This month marks Dante‘s 750th birthday. In an essay for the New Yorker John Kleiner considers what the poet means to Italy, from the middle schools where his poetry is taught to pre-teens to televised readings of the Paradiso in space.
You may have heard us mention Electric Literature’s Recommended Reading project recently. It’s a great new venture in which short stories are selected by other prominent writers — and it’s recently surpassed its fundraising goal. Now, they’ve even combined the project with one of their most beloved classics: Single Sentence Animation. Check out this little ditty to accompany Ben Marcus’s “Watching Mysteries With My Mother” and, of course, check out their Kickstarter page.
How was Charlotte Brontë at 8? According to her school reports, she “‘[wrote] indifferently’ and ‘[knew] nothing of grammar, geography, history, or accomplishments”. Of course, she went on to write Jane Eyre, and as The Guardian points out, many a famous writer received middling reports in school, so maybe there’s hope for other “indifferent’ writers.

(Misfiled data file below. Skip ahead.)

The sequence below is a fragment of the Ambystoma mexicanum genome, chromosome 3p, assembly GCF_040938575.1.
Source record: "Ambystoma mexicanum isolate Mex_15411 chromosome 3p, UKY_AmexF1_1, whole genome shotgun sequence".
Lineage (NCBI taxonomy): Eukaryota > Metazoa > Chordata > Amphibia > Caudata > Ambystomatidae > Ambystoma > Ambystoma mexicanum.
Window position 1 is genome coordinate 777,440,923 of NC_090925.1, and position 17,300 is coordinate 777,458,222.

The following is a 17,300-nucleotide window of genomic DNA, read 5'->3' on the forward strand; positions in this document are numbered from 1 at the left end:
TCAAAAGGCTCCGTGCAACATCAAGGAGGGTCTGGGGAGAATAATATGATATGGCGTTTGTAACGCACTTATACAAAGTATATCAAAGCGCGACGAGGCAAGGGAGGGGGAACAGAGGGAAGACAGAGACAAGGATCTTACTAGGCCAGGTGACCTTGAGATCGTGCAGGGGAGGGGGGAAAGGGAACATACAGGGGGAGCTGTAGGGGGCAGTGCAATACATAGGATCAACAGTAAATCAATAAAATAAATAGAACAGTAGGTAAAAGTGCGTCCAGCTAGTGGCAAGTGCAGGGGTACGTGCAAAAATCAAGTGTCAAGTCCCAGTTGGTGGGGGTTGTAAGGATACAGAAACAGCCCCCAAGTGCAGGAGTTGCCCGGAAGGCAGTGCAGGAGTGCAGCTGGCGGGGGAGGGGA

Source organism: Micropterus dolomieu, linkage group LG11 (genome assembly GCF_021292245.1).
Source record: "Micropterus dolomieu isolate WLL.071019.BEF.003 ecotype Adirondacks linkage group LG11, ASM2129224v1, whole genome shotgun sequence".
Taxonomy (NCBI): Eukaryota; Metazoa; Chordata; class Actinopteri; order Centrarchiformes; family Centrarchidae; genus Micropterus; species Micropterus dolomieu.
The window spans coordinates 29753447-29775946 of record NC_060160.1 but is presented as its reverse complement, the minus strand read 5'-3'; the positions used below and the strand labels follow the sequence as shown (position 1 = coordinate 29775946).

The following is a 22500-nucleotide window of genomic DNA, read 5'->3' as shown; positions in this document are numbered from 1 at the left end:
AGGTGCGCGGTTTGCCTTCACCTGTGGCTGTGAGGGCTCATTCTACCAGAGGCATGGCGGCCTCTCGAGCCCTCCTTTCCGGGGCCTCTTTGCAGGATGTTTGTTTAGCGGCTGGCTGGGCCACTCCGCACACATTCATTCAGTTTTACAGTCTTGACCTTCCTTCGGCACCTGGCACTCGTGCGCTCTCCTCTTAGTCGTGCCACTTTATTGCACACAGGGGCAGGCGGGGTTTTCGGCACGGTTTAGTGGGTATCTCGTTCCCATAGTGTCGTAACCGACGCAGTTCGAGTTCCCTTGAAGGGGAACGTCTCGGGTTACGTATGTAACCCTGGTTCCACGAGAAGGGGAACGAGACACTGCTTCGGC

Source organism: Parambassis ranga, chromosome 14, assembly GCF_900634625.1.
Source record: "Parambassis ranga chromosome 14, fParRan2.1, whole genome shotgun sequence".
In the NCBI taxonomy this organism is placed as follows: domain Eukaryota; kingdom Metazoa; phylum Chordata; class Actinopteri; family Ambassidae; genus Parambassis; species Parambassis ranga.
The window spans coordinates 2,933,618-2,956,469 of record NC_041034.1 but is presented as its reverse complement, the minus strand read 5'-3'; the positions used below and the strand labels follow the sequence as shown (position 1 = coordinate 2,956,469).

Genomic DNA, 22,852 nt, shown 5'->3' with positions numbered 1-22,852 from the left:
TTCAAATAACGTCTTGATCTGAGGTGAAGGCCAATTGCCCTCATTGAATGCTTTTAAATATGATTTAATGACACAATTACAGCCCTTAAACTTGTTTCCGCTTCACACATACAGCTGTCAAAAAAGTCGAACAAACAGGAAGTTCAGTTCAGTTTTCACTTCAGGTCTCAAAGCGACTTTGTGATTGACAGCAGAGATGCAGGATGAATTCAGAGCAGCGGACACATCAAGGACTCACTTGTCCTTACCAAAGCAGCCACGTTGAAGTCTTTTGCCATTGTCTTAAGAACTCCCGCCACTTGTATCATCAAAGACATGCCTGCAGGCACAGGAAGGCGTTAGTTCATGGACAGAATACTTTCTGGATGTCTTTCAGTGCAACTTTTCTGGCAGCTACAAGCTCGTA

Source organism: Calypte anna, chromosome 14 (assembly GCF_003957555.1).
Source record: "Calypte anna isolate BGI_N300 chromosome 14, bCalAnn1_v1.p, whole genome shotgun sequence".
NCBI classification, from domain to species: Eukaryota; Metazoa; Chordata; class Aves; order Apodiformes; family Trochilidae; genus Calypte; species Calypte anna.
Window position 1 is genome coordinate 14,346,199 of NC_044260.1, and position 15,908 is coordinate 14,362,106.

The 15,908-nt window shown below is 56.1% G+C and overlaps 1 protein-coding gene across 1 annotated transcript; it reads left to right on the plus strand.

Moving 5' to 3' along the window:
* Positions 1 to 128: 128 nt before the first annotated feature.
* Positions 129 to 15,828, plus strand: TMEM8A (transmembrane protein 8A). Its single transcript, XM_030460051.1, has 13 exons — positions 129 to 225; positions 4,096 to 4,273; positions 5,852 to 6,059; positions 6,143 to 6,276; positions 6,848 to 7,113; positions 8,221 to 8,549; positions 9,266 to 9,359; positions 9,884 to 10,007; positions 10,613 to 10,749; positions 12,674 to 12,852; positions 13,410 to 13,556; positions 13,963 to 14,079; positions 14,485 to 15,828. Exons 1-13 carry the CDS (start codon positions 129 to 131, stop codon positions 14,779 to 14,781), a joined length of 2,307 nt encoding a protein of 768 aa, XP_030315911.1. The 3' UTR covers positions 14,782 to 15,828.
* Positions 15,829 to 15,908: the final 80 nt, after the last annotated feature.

Most readers nurse particular fantasies of stepping into their favorite books. Whether they dream of enrolling at Hogwarts, or signing up for MI6 with James Bond, they usually have a stable of settings that function as a means of escape. So imagine how strange and conflicting it was to be Jonathan Gottschall, the English professor who got a chance to enter Fight Club.
On Monday, November 7, at 7PM, n+1 and Housing Works will present the event “Occupy.” Writers and activists will discuss the situation at Zuccotti Park–what it means, how it’s going, and where to go from here. Panelists will include Meaghan Linick, Sarah Resnick, and Astra Taylor, and the conversation will be moderated by Keith Gessen. Free copies of the n+1 OWS-inspired Gazette will be on hand.
If novels are written to remind us of our mistakes and we keep repeating those mistakes, why read novels at all?, asks Alberto Manguel. Richard Lea discusses authors’ views on the relationship between the novel and memory at The International Forum on the Novel.